By Sean Mann
There has been a reoccurring theme of optimistic stories involving Detroit, and Michigan’s other struggling cities like Flint, portraying them as “clean slates,” “blank canvases” or “frontier towns” where creative and rugged independent types can make a name for themselves. While I generally agree with, and appreciate, the notion that Michigan’s rust belt cities lend themselves to certain opportunities not found in more popular destinations, I would challenge the notion of them being “blank canvasses”. In fact, a person new to our fair cities will be confronted with a series of obstacles and liabilities as well as enjoy unique assets like extremely affordable historic housing, resilient neighborhoods, world-class cultural institutions and supportive professional communities.
These assets are better than a blank slate and transcend the brick and mortar that house them. They inspire a constant and communal effort to protect and expand them that brings people together in unorthodox and organic means, in ways that create stronger ties, neighborhoods and cities.
For instance, driving around in a suspicious-looking windowless van boarding up abandoned homes may not be the way most folks would want to spend a beautiful autumn afternoon, but that’s exactly what I did this past Saturday in Detroit-and my neighborhood is a better place for it.
I live in historic Hubbard Farms in southwest Detroit. A neighborhood that a non-Detroit friend succinctly describes as “not bad, but not especially good.” It’s a mostly well-maintained, lower middle class urban neighborhood that defines diversity-from its housing stock that ranges from sizable 1900s single-family brick homes to the pocket-sized apartment buildings that once housed the workers that took the old streetcar down W. Vernor to the Ford Rouge complex. The neighborhood’s inhabitants include Mexicans that have lived there for generations or just arrived, art students, overeducated, underpaid non-profit and government workers, and inhabitants of the halfway homes that pass their days aimlessly walking the streets.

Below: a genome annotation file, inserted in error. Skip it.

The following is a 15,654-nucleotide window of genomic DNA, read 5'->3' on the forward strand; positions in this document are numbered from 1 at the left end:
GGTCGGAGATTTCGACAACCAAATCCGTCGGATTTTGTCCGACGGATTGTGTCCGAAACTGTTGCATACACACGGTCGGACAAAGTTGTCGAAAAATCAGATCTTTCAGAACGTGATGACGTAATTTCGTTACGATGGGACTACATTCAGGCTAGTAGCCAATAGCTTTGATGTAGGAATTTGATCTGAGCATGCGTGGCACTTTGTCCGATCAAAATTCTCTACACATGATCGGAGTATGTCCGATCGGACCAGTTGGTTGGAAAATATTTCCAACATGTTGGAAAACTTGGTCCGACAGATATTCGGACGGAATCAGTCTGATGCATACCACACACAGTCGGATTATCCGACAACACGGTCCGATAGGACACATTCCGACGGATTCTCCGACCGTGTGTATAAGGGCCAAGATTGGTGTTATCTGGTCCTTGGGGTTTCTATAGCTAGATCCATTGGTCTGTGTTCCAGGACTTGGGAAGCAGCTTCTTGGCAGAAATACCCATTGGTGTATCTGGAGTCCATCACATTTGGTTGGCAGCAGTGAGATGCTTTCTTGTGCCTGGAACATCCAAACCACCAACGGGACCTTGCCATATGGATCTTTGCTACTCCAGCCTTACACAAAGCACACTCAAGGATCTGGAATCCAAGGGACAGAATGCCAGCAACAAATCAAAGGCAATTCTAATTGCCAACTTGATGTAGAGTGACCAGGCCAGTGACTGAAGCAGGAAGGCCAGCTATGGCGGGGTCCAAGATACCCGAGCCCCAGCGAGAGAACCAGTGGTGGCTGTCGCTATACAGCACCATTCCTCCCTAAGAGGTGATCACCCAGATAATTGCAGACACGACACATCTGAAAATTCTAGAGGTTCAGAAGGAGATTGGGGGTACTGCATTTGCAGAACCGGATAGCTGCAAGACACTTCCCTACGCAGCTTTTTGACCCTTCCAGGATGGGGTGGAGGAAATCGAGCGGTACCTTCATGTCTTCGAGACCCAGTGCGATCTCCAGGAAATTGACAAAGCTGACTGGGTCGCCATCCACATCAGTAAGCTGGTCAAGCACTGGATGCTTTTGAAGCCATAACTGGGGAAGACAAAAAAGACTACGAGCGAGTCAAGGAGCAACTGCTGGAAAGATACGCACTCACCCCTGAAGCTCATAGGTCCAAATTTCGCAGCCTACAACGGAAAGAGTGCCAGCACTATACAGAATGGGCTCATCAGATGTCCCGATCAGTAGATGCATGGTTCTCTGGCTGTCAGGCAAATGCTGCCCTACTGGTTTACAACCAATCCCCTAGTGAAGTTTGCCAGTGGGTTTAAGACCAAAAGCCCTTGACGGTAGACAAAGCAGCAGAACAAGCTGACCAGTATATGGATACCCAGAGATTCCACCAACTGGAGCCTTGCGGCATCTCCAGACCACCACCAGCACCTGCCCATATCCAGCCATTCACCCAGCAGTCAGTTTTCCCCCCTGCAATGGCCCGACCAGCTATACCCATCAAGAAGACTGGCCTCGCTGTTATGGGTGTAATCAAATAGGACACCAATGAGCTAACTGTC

Like a good number of my neighbors, I was drawn to the neighborhood by the diversity, affordable historic homes, and the strong sense of community. The thing about these attributes is you can’t have the first two without the third, and a strong community isn’t something that comes naturally, it has to be worked towards.
Hubbard Farms, like just about every neighborhood in Michigan, has been negatively impacted by Michigan’s lost decade and the recent housing crisis. For well-treaded reasons, once stately historic homes have become vacant and are gradually falling into disrepair. What separates vacant homes in a Detroit neighborhood from those left empty in a place like suburban Canton is that in Detroit, they easily become hangouts for drug dealers, prostitutes, and even homeless camps-and not the type of camps romanticized by Steinbeck, but far more depressing, disgusting, and dangerous.
To ensure these homes don’t become cancers on our stable neighborhood, eating away at it until it resembles the far too many burnt-out and torn down swaths of Detroit, neighbors have to come together and get personally involved in fixing the situation. The reality is that it is pointless waiting for the banks that own the properties to properly secure the buildings or for the city or county, which are overwhelmed with tens of thousands of properties, to intervene. And this is why I don’t’ begrudge friends for not living in Detroit; it doesn’t come easy, you almost have to want it and work for it in so many ways, and not everyone is looking for that.